How is 5 nines calculated using lesser reliable links?

For example, we have 2 x 4 nines connections used in an active/active setup... which supposedly equates to 5 nines, but I don't buy it... how was a greater uptime achieved with lower availability links..

the two links are diverse (seperate exchanges) so I'm assuming their is some statistical/probability element to this, but what way is it calculated?

  • 3
    So you have two links, I presume either can be used for redundancy and they aren't both required for an operation. In that case being 'down' requires that both links are down, which is less likely. Commented May 22, 2020 at 15:54
  • precisely.. although they are used on a primary/secondary basis, but yes either can be used. Commented May 22, 2020 at 16:07
  • 3
    You (and practically everyone else) assumes the links are diverse. They almost never truly are. (they could be in the same ditch or hanging on the same pole 10ft or 20mi away. It takes a great deal of effort to really have diverse links.)
    – Ricky
    Commented May 22, 2020 at 18:51
  • 1
    100% agree... I wasn't assuming they're diverse and have dealt first hand with digger through a fibre optic scenario with both paths gone... or a funny one where a pinch point was discovered in the ISP core when an exchange went on fire 100 miles awayand took out both routes... I was more wondering from a mathematical perspective where 2 x 4 nines links made up a better service (probably something I should already know tbh :-D) Commented May 22, 2020 at 19:34
  • Your best bet on getting the assumption to hold to make 5 nines out of 2x4 is to use a different ISP for each connection
    – slebetman
    Commented May 23, 2020 at 5:41

2 Answers 2


4 nines = 99.99 %. That means the probability that a link fail is 0.01 % or 0.0001 in terms of probability (scale 0 - 1).

Assuming independence, The probability that both link fails is 0.0001 x 0.0001 = 10-8, which gives back 99.999999.

Yup, that's 8 nines and not 5, but we usually don't consider more than 5 nines.

Note that Assuming independence, is in fact a big assumption, see the excellent answer from @PeterGreen

  • makes sense now thank you.... just to expand on this, the original example was for a parallel setup.... say for a serial setup, where 1 link is five nines, but connected to a 4 nines network.... the overall reliability would be the weakest link, 4 nines, is this correct? Commented May 22, 2020 at 7:51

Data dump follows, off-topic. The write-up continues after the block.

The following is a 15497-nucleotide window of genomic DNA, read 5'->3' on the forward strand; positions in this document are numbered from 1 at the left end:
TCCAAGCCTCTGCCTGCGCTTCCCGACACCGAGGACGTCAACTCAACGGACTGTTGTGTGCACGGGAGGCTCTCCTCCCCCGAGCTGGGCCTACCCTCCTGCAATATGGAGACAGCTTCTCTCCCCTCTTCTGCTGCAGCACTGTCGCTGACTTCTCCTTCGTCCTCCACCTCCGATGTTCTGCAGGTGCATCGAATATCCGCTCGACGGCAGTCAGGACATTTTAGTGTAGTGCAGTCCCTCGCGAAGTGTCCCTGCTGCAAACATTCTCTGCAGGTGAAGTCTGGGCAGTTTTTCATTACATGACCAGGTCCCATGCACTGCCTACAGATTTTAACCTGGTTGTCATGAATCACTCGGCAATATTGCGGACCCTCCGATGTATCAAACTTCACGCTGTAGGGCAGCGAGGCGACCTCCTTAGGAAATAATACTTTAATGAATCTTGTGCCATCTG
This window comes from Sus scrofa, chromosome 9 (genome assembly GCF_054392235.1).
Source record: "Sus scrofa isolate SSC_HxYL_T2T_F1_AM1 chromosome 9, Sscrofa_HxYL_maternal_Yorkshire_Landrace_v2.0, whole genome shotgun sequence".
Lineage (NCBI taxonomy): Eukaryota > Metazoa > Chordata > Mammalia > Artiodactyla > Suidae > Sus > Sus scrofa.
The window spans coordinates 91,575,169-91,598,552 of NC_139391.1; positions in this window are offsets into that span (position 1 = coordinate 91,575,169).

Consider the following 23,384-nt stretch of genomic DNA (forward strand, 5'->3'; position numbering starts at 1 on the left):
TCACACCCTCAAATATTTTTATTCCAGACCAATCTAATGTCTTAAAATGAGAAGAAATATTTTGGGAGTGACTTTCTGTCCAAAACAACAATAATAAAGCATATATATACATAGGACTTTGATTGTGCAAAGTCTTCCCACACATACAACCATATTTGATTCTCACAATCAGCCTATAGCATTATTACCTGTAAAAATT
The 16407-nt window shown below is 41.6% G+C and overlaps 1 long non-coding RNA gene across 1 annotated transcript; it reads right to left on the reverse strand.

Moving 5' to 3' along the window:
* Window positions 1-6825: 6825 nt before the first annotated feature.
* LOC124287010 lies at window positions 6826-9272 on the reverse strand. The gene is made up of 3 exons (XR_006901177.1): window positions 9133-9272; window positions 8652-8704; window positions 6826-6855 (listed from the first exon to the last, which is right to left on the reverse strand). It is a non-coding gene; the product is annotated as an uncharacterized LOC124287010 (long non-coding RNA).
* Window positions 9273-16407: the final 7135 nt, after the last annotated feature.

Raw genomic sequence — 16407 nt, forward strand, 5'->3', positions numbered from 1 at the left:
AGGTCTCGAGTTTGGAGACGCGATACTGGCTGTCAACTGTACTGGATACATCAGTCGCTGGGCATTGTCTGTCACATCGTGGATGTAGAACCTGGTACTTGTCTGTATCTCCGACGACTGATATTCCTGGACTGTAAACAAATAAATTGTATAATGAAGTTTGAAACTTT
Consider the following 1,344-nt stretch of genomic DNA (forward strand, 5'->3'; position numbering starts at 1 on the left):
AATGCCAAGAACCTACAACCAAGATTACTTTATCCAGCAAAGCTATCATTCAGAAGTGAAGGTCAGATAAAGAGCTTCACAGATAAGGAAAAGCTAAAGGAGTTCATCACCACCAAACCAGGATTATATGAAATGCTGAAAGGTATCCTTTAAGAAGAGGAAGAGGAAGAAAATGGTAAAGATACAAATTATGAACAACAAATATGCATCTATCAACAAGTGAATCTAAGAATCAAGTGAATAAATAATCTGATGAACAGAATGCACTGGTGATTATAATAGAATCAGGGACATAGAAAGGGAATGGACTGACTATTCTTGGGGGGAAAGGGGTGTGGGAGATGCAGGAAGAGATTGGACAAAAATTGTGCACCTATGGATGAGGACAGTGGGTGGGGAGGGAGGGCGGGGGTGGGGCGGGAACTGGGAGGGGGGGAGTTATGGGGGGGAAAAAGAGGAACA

• 1
    Yep a chain is as strong as the weakest element.
    – JFL
    Commented May 22, 2020 at 8:00
  • This is also why the notion of 'failure domain' is important.
    – JFL
    Commented May 22, 2020 at 8:01
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    Isn't it 4 nines = 0.9999, the probability of both links failing is 0.0001^2 which actually gives you 8 nines...
    – avakar
    Commented May 22, 2020 at 15:19
  • 1
    @chrylis-cautiouslyoptimistic- Which is OK, as long as you estimate the probability of the conduit being severed as less than 0.00001 :)
    – chepner
    Commented May 23, 2020 at 17:11

A link that is 99.99% reliable is down 0.01% or 0.0001 of the time. So if the downtime of the two links is independent then both lines will be simultaneously down 0.00000001 of the time. Your link is in-theory up 99.999999% of the time.

In practice though you don't usually get the full benefits because of other factors.

  • Do you know how independent the links really are? Is your communication provider relying on rerouting to achieve the 4 nines? If so, could that rerouting mean loss of diversity? Is there a common control/admin plane in the provider that if it fails could lead to both of your links being severed.
  • When a link fails how quickly does the network adapt? If there is one incident per year and it takes a minute for the network equipment to adapt then you are already down to less than 6 nines just based on the time for your equipment to adapt.
  • How reliable is the infrastructure on your own sites that bonds the two links together?
  • thanks for the response. I fully agree with everything you're saying in regards to it not to be taken as face value. I've worked with our assurance guys to factor in MTBF on equipment along with network availability to get a more truthful availability figure on setups.... I just never took much interest in the mathematics of the how it's calculated, until I was asked this week my original question (something I should probably know at this stage tbh :-)).... I gave 2 examples of issues I had before on "diverse" links, in the comments of the question. Commented May 22, 2020 at 19:53

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